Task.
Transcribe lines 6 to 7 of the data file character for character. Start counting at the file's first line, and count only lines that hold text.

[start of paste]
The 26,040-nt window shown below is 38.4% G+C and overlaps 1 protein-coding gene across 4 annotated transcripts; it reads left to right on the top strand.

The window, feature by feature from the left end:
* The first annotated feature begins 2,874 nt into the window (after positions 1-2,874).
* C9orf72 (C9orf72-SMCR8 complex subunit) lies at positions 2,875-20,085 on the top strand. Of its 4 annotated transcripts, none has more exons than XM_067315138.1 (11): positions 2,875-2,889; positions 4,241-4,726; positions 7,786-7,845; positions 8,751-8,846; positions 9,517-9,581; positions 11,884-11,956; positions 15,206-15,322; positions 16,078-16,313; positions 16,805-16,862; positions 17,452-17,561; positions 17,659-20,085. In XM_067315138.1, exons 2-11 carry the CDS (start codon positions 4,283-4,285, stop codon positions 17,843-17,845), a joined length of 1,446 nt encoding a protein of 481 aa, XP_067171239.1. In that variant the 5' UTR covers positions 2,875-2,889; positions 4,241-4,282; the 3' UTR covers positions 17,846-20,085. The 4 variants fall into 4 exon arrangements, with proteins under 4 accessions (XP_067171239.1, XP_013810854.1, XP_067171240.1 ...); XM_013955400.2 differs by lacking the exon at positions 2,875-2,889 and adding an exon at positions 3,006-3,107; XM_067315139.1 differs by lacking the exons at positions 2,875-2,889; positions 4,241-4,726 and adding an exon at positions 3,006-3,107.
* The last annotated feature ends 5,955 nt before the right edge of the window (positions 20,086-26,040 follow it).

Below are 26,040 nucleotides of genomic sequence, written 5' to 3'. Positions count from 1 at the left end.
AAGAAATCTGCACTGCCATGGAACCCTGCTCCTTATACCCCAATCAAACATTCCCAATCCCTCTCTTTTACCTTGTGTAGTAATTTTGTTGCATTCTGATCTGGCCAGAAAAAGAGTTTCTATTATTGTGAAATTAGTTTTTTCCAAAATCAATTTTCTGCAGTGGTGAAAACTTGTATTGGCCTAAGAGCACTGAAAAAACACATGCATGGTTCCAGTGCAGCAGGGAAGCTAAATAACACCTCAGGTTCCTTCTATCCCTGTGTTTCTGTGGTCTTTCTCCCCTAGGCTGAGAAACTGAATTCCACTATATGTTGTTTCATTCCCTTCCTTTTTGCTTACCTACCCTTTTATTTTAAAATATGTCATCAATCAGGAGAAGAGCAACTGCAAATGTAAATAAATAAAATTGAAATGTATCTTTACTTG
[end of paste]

Below are 26,040 nucleotides of genomic sequence, written 5' to 3'. Positions count from 1 at the left end.
AAGAAATCTGCACTGCCATGGAACCCTGCTCCTTATACCCCAATCAAACATTCCCAATCCCTCTCTTTTACCTTGTGTAGTAATTTTGTTGCATTCTGATCTGGCCAGAAAAAGAGTTTCTATTATTGTGAAATTAGTTTTTTCCAAAATCAATTTTCTGCAGTGGTGAAAACTTGTATTGGCCTAAGAGCACTGAAAAAACACATGCATGGTTCCAGTGCAGCAGGGAAGCTAAATAACACCTCAGGTTCCTTCTATCCCTGTGTTTCTGTGGTCTTTCTCCCCTAGGCTGAGAAACTGAATTCCACTATATGTTGTTTCATTCCCTTCCTTTTTGCTTACCTACCCTTTTATTTTAAAATATGTCATCAATCAGGAGAAGAGCAACTGCAAATGTAAATAAATAAAATTGAAATGTATCTTTACTTG